Depression Raises Men's Risk of Heart Problems

Published Online: Monday, August 1, 2005
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A study reported in Circulation states that depression may raise the risk of heart disease in men. The study included nearly 600 men and found that men with depression were about 50% more likely to develop coronary heart disease (CHD) within 5 years than men without depression. This study bolsters prior observational studies that have linked depression with heart disease. It found that depressed men tended to have high blood levels of proinflammatory compounds strongly associated with increased cardiovascular risk. Researchers said that this is the first study that investigated the contribution of both depression and inflammatory markers to CHD, stating that previous reports investigating the connection had produced conflicting results.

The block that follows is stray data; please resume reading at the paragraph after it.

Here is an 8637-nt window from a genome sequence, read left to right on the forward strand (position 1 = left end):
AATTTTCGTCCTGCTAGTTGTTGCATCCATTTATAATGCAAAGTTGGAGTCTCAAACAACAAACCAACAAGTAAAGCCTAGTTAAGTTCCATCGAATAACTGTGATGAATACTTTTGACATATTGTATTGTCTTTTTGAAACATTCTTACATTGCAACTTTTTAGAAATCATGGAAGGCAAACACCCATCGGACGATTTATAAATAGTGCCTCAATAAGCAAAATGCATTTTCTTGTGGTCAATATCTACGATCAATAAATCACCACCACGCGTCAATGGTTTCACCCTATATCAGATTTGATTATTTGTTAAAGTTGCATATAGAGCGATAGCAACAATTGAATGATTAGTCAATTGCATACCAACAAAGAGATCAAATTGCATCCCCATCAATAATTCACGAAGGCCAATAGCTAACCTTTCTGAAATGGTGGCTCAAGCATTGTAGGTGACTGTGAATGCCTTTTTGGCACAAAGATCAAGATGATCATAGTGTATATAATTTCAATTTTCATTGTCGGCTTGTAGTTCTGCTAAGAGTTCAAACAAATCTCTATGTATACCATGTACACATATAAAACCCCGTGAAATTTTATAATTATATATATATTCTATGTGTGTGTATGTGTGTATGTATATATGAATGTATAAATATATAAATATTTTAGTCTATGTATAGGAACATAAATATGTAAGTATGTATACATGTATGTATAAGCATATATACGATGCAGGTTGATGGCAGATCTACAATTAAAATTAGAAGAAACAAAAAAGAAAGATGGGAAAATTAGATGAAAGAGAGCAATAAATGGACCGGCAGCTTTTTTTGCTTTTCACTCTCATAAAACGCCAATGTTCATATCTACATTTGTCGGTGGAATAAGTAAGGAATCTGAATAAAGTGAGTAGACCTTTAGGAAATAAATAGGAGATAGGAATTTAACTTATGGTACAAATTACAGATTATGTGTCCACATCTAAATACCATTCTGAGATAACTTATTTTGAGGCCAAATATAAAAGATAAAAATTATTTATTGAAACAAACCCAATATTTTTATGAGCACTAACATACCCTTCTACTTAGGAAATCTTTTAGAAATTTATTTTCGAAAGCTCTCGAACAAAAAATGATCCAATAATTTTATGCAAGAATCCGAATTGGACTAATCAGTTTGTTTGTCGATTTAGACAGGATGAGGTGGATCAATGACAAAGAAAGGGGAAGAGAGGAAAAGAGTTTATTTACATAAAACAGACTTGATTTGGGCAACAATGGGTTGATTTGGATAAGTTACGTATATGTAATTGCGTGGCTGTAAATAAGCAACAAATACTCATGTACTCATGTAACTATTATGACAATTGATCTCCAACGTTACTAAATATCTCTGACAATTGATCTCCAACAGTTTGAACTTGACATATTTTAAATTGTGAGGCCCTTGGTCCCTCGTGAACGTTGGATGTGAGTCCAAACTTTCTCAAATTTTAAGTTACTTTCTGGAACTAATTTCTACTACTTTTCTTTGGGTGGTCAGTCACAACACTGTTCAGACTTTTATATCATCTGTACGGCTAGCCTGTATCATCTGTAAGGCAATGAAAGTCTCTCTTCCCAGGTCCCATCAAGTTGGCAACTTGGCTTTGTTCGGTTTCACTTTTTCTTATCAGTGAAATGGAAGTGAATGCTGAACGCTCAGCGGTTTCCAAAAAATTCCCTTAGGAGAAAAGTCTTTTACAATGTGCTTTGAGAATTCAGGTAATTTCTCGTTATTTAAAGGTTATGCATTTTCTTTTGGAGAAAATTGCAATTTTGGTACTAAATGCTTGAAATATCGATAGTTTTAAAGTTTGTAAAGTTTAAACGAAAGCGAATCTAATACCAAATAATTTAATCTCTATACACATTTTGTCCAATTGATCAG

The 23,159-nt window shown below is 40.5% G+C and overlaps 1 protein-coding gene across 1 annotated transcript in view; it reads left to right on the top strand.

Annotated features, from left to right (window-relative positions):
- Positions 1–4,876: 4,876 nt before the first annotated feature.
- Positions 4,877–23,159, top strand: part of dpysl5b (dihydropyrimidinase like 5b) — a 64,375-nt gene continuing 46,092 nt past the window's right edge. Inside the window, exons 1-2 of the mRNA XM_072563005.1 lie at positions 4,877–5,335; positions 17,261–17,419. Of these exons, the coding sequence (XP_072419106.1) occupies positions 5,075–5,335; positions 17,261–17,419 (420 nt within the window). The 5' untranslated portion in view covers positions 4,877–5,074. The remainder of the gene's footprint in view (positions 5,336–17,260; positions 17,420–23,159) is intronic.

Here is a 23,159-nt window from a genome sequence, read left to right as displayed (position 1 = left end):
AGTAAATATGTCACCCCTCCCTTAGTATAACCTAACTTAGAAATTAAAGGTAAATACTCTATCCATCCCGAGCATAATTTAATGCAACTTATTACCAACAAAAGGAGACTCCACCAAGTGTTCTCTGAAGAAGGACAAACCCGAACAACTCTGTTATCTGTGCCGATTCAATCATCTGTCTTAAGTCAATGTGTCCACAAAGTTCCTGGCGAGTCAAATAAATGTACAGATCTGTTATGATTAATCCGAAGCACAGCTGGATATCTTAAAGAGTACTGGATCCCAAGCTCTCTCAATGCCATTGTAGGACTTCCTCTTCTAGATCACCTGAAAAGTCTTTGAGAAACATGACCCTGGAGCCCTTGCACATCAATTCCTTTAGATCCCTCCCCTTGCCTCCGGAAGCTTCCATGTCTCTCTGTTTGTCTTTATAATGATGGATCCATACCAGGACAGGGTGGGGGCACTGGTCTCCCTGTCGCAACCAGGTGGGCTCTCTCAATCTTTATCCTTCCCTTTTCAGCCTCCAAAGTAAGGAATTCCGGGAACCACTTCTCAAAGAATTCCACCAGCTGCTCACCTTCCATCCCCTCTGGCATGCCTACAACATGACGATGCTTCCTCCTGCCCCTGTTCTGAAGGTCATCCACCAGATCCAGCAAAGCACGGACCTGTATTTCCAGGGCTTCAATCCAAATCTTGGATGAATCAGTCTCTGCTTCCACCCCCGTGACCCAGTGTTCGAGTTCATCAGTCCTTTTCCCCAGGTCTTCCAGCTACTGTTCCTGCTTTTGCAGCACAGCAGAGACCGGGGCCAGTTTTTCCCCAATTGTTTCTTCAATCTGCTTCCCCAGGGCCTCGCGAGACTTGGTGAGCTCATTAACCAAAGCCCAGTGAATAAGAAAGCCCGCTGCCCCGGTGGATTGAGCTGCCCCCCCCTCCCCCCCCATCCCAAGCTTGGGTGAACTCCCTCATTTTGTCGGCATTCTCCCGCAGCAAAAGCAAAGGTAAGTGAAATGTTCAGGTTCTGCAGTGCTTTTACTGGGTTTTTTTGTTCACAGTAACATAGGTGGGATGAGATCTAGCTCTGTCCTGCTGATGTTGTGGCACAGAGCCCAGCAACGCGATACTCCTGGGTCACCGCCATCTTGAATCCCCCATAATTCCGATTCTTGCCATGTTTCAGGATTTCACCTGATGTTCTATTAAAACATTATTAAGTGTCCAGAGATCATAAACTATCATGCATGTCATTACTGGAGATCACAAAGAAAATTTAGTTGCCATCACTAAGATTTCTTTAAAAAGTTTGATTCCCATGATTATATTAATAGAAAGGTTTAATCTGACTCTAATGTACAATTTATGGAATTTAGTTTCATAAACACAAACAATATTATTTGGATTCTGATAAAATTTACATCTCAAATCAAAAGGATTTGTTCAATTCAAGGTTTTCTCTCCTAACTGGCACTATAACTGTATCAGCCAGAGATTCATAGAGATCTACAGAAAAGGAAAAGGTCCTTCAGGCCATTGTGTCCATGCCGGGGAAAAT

This study, they said, investigated a wide range of inflammatory markers. They noted that the average blood level of the marker Creactive protein was 46% higher in depressed men than in nondepressed men. The study also found that levels of the inflammatory markers interleukin-6 and intercellular adhesion molecule-1 (ICAM- 1) were an average of 16% and 10% higher, respectively, in depressed men. Researchers say this is the first study to identify a relation between ICAM-1 and depression in otherwise healthy men. It suggests that depression is associated with dysfunction of the endothelium—a layer of cells that line artery walls—in people otherwise free of CHD.



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